With travel bans and fewer people flying, the coronavirus pandemic means huge airliners like the Boeing 747 and the Airbus A380 have hit the end of the line earlier than many had expected.
The news from Chicago on Wednesday hit a nerve. Boeing CEO Dave Calhoun announced to employees the end of an era: "In light of the current market dynamics and outlook, we'll complete production of the iconic 747 in 2022."
It was the culmination of an accelerating downhill race for both the world's biggest airliners, the vintage Boeing 747 and the Airbus A380, which has been in service only since 2007. The giants had not been economical to operate for a while, but the pandemic made them obsolete.
It's a painful farewell for some. Many Australians had tears in their eyes when they watched the last Qantas Boeing 747 take off at Sydney airport recently.
"Across Australia, emotions were raw as Aussies said goodbye to a lady and dear friend who had perhaps brought some of us to a new life down under, or taken us to the world," commented Australian aviation expert Geoffrey Thomas. Another added: "Until the 747 era most Australians could reach the outside world only by ship. We will miss her."
This era began for Qantas in 1971 — and ended prematurely in July 2020, after five decades and a total of 77 jumbos sporting the kangaroo on the tail. But it ended in style with farewells and flyovers above the Sydney opera house, culminating in a routing flown in a kangaroo shape that was easy to spot on popular flight tracking apps and websites.
It was a dignified last bow for the Australian Boeing 747s, still known to many as the "Queen of the Skies," before the aircraft's last landing in the Californian Mojave desert to be ultimately broken up.
Almost at the same time in London it was a different story. Abruptly, overnight and lacking any elements of style, British Airways announced the end of its Boeing 747 schedule, originally planned to run until 2024.
The "immediate retirement of its 747s marks the demise of the jumbo plane's 50-year reign," remarked the Financial Times. The British were the biggest supporters of the 747 program and had the world's largest fleet — in all 110 jumbos sporting the union jack on their tails had been in operation for British Airways and its predecessor BOAC since 1970.
"This is not how we wanted or expected to have to say goodbye to our incredible fleet of 747 aircraft. It is a heartbreaking decision we have to make," declared British Airways CEO Alex Cruz. "The retirement of the jumbo jet will be felt by many people across Britain," he predicted.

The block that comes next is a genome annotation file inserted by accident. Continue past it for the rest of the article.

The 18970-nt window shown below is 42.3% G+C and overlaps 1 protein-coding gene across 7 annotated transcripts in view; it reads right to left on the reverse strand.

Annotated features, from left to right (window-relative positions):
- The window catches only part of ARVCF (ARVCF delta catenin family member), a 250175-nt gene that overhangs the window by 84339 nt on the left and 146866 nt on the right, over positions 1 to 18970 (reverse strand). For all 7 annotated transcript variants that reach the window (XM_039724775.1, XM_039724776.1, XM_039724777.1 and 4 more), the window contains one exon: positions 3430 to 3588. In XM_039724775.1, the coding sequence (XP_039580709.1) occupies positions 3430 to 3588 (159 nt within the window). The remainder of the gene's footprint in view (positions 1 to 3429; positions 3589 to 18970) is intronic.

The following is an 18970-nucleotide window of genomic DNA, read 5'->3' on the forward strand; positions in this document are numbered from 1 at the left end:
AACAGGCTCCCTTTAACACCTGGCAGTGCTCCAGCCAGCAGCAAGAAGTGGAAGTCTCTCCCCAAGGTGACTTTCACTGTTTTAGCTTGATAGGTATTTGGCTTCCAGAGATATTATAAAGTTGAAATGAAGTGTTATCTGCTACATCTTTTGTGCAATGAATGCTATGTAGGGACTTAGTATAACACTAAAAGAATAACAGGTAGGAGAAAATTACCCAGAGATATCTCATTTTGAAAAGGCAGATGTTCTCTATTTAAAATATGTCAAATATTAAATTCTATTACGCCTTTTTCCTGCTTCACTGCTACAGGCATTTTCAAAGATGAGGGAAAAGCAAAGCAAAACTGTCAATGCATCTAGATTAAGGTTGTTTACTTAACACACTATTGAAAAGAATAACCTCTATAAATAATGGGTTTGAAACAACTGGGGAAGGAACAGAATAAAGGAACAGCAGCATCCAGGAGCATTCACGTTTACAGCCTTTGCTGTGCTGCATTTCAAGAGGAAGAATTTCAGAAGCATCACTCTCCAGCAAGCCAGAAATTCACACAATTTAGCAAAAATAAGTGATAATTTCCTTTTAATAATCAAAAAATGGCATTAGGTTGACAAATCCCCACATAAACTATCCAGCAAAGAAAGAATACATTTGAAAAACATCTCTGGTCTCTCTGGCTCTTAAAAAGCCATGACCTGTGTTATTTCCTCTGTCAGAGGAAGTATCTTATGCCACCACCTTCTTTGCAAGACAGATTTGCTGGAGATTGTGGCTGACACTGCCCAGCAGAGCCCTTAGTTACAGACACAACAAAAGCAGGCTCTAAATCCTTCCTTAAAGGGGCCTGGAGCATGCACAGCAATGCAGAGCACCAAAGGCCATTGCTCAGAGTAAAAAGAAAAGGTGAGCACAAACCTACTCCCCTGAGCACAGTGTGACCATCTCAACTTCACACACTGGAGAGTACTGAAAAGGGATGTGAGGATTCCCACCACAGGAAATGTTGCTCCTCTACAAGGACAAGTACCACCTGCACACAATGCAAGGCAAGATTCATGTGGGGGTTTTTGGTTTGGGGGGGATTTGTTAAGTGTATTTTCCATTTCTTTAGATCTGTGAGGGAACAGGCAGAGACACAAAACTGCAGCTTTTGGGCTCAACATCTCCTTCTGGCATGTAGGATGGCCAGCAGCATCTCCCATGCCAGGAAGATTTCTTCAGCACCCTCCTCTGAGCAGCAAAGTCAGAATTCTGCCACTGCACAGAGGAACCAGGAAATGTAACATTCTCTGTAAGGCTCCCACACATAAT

Read more: Opinion: The A380 dream crash-lands
There was no time for any farewell, as most of the 31 747s British Airways operated at last count were already stored in graveyards in Spain, awaiting scrapping. Before that Virgin Atlantic had already sent its 747s into early retirement as had KLM in the spring. This now leaves Lufthansa as the world's largest 747 operator with a fleet of 30.
It's not just the 747s waiting to be dismantled. The Airbus A380 double-deckers are also waiting in line
The Boeing 747, described by British Airways pilot and author Mark Vonhoenacker as "370 tons of aviation legend," first flew in 1969, months before the first moon landing. Only one 747-8, the most recent iteration of the iconic jet, is built every two months now, and that too only for freight. Still even after the production ends, the US government will receive two new Air Force Ones, which are modified 747-8s.
It is hard to overlook the fact that the coronavirus threw aviation into its most severe crisis in its long history. Passenger levels will only get back to pre-crisis levels in 2024 at the earliest, according to the airline association IATA. Presumably even then, less people will fly, and many don't want to be crammed into a cabin with 400 or more other passengers again.
Big jets with four engines like the 747, but also the European Airbus A380 — aimed at replacing the 747 just over a decade ago — had become too expensive to operate even before the crisis. It was all but impossible for airlines to fill enough seats to make a profit. Now smaller and much more efficient aircraft like the Airbus A350 and the Boeing 787 Dreamliner are the norm.
"We know the A380 is over, the 747 is over but the A350 and 787 will always have a place," said Tim Clark, president of Emirates Airlines in Dubai in May. The comment caused some stir, as Emirates is by far the biggest customer of the A380, operating 115 of them pre-crisis, with eight more due to be delivered soon.
Flying under the radar
Two months later, in July, however, Clark was more upbeat: "As demand returns, and given the slot availability at prime hubs, there will be a place for it [A380s]. I'm hoping by April 2022, all our A380s will be flying again." As Emirates' business model is based on travelers connecting between long-haul flights, a segment which is expected to be the last to recover from the crisis, doubts are in order.
In any case the A380, whose planned end in 2021 was already decided before COVID-19, lost most of its already weakened base in the last few weeks and months. A total of 242 of the double-deckers have been delivered to 15 airlines. Scheduled flights on A380s are currently offered by only Emirates and China Southern.
All others, including those of Lufthansa, are stored under the scorching sun of Spain, California or the Australian outback. They could stay there for years, or just wait for the scrapman like the entire former Air France fleet of 10 A380s — some have only been in service for six years. Even Singapore Airlines ominously announced its current fleet of 19 A380s would undergo a thorough review.
There are currently only a little over 60 passenger Boeing 747s in active service worldwide plus 244 for freight, of a total of around 1,500 that were ever built. It is hard to ignore the signs: The era of flying giants is rapidly coming to an end.